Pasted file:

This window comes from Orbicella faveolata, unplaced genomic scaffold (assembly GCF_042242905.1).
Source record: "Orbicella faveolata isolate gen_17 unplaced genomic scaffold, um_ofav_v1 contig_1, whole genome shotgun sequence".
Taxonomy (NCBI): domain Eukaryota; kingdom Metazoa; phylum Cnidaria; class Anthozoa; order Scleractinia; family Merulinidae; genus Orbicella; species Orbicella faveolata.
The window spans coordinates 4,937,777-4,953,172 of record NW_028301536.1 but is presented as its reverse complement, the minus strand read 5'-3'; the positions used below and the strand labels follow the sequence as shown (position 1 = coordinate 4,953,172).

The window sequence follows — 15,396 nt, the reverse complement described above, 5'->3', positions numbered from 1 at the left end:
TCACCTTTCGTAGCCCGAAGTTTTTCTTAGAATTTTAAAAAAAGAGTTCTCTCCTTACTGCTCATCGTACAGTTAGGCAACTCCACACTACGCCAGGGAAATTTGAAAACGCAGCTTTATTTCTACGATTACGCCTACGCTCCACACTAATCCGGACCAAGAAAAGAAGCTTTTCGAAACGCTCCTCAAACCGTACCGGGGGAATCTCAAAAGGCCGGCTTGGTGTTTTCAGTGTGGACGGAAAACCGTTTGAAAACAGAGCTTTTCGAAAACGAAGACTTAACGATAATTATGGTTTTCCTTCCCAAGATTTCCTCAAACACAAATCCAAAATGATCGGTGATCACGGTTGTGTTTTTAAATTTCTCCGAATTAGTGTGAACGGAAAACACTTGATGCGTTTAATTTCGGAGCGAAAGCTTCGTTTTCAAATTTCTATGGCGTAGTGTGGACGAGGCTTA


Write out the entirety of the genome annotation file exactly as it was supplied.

This window comes from Orbicella faveolata, unplaced genomic scaffold (assembly GCF_042242905.1).
Source record: "Orbicella faveolata isolate gen_17 unplaced genomic scaffold, um_ofav_v1 contig_1, whole genome shotgun sequence".
Taxonomy (NCBI): domain Eukaryota; kingdom Metazoa; phylum Cnidaria; class Anthozoa; order Scleractinia; family Merulinidae; genus Orbicella; species Orbicella faveolata.
The window spans coordinates 4,937,777-4,953,172 of record NW_028301536.1 but is presented as its reverse complement, the minus strand read 5'-3'; the positions used below and the strand labels follow the sequence as shown (position 1 = coordinate 4,953,172).

The window sequence follows — 15,396 nt, the reverse complement described above, 5'->3', positions numbered from 1 at the left end:
TCACCTTTCGTAGCCCGAAGTTTTTCTTAGAATTTTAAAAAAAGAGTTCTCTCCTTACTGCTCATCGTACAGTTAGGCAACTCCACACTACGCCAGGGAAATTTGAAAACGCAGCTTTATTTCTACGATTACGCCTACGCTCCACACTAATCCGGACCAAGAAAAGAAGCTTTTCGAAACGCTCCTCAAACCGTACCGGGGGAATCTCAAAAGGCCGGCTTGGTGTTTTCAGTGTGGACGGAAAACCGTTTGAAAACAGAGCTTTTCGAAAACGAAGACTTAACGATAATTATGGTTTTCCTTCCCAAGATTTCCTCAAACACAAATCCAAAATGATCGGTGATCACGGTTGTGTTTTTAAATTTCTCCGAATTAGTGTGAACGGAAAACACTTGATGCGTTTAATTTCGGAGCGAAAGCTTCGTTTTCAAATTTCTATGGCGTAGTGTGGACGAGGCTTA